Fasting is perhaps the best-known custom on Yom Kippur, the Day of Atonement. What follows are the traditional rules concerning who should fast — and why.
Who Fasts and Why
We abstain from satisfying our hunger and thirst based on two Torah commandments: “You shall afflict your souls” (Leviticus 16:29) and “For a soul which is not afflicted on that day will be cut off (Leviticus 23:29).” The rabbis ascertained the connection between affliction and fasting from additional verses in the Bible (Leviticus 23:30 and Deuteronomy 8:3).
Females over the age of 12 and males over the age of 13 are to abstain from food or beverage for the duration of the holiday.
Children Should Eat
Children under the age of nine are not allowed to fast and from nine until the age of religiously recognized maturity should gradually learn to forego eating or drinking (usually by postponing breakfast for longer and longer periods of time).
Health Comes First
If a doctor asserts that fasting could endanger your health, you need not fast. There is a famous story about a rabbi who insisted that his entire congregation eat on Yom Kippur during a cholera epidemic so that the worshippers would not lose strength or succumb to the disease. If any number of doctors state that fasting would not be harmful, and one doctor disagrees, or you yourself feel you must eat, you are supposed to eat.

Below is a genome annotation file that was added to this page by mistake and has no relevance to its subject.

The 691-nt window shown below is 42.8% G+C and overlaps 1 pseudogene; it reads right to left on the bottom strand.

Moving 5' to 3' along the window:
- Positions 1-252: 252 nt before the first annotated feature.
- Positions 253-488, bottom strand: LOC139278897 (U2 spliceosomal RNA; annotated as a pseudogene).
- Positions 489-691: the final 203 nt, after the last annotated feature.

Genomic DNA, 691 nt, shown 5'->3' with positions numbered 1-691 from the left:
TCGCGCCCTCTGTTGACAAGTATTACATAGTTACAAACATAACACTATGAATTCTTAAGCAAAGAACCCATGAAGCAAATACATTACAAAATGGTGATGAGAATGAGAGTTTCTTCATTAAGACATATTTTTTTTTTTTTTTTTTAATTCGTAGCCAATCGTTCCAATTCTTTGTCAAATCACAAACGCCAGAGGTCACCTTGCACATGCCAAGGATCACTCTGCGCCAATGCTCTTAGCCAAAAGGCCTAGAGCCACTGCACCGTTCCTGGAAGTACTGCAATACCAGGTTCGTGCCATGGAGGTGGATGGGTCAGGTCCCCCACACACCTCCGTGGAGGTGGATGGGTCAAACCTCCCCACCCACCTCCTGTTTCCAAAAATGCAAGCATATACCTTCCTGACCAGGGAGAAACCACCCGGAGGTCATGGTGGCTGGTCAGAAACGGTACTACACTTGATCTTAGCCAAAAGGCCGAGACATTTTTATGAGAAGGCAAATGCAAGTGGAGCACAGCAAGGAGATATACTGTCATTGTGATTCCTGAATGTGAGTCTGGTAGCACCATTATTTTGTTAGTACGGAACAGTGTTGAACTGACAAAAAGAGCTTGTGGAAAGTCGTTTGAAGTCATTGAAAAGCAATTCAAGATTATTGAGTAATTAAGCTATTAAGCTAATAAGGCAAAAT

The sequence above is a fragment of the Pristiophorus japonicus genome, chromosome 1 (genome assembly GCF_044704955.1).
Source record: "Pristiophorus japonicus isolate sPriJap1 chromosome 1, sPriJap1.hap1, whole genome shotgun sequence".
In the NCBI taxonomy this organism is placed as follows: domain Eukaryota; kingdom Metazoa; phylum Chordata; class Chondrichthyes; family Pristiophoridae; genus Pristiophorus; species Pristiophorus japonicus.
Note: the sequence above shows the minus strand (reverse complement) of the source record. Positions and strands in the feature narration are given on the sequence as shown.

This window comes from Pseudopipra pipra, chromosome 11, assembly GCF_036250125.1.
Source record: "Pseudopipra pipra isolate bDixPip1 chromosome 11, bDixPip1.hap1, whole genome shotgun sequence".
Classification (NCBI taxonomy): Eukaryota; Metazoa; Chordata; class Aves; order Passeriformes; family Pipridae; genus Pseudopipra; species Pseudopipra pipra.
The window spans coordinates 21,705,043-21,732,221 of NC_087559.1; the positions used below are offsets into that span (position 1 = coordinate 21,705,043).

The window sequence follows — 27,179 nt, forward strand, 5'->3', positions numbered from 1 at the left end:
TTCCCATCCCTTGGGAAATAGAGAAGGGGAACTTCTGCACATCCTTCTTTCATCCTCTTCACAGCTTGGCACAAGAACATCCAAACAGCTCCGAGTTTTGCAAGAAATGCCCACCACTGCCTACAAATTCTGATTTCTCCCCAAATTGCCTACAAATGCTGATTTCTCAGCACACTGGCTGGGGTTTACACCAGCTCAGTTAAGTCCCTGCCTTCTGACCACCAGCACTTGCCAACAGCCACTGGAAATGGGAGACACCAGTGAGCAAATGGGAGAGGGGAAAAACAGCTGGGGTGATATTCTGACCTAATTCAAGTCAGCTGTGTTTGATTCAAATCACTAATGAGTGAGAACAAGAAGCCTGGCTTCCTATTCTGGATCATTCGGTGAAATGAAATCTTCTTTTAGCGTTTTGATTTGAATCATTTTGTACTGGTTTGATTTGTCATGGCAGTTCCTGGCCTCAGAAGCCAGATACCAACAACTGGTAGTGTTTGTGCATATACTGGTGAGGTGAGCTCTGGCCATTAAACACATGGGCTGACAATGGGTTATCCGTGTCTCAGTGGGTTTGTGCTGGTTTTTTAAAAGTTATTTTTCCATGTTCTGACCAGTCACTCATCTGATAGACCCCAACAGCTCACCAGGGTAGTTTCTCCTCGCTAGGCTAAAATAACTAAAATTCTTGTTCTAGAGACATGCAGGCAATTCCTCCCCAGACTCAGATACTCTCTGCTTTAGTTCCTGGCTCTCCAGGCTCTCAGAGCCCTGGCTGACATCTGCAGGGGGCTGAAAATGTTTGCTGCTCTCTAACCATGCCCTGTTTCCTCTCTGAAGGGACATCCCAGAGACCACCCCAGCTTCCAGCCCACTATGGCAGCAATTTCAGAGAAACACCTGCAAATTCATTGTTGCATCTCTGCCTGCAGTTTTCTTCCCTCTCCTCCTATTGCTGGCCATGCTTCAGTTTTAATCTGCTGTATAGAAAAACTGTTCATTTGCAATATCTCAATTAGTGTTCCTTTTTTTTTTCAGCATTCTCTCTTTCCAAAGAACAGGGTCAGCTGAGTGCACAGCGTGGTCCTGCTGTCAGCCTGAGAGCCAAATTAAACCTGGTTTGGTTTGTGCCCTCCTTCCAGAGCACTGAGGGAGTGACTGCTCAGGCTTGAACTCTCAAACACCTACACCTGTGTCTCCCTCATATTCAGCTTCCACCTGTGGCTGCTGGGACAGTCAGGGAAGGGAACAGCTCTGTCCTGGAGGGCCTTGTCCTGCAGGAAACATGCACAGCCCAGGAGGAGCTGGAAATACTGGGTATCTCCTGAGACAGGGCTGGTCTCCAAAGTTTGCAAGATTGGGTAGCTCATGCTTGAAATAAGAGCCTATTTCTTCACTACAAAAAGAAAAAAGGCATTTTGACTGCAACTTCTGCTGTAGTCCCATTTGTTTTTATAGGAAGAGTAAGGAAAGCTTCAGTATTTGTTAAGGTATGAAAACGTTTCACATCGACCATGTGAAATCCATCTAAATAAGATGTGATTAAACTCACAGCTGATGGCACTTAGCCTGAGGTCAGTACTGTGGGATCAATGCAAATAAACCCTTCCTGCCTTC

A pregnant woman likewise determines if she must have food. During childbirth or within three days of giving birth, a woman does not fast; if she feels it is necessary, she can eat in the period within three to seven days after giving birth. In many cases nursing mothers also do not fast.
If you need to break the fast, you should try to do so by taking very small quantities, smaller than the size of a date, pausing between each piece, so that within nine minutes you will not have eaten more than the volume equivalent of three eggs. When health is at risk, whatever is needed for one’s welfare is to be given, as necessary.
Pronounced: yohm KIPP-er, also yohm kee-PORE, Origin: Hebrew, The Day of Atonement, the holiest day on the Jewish calendar and, with Rosh Hashanah, one of the High Holidays.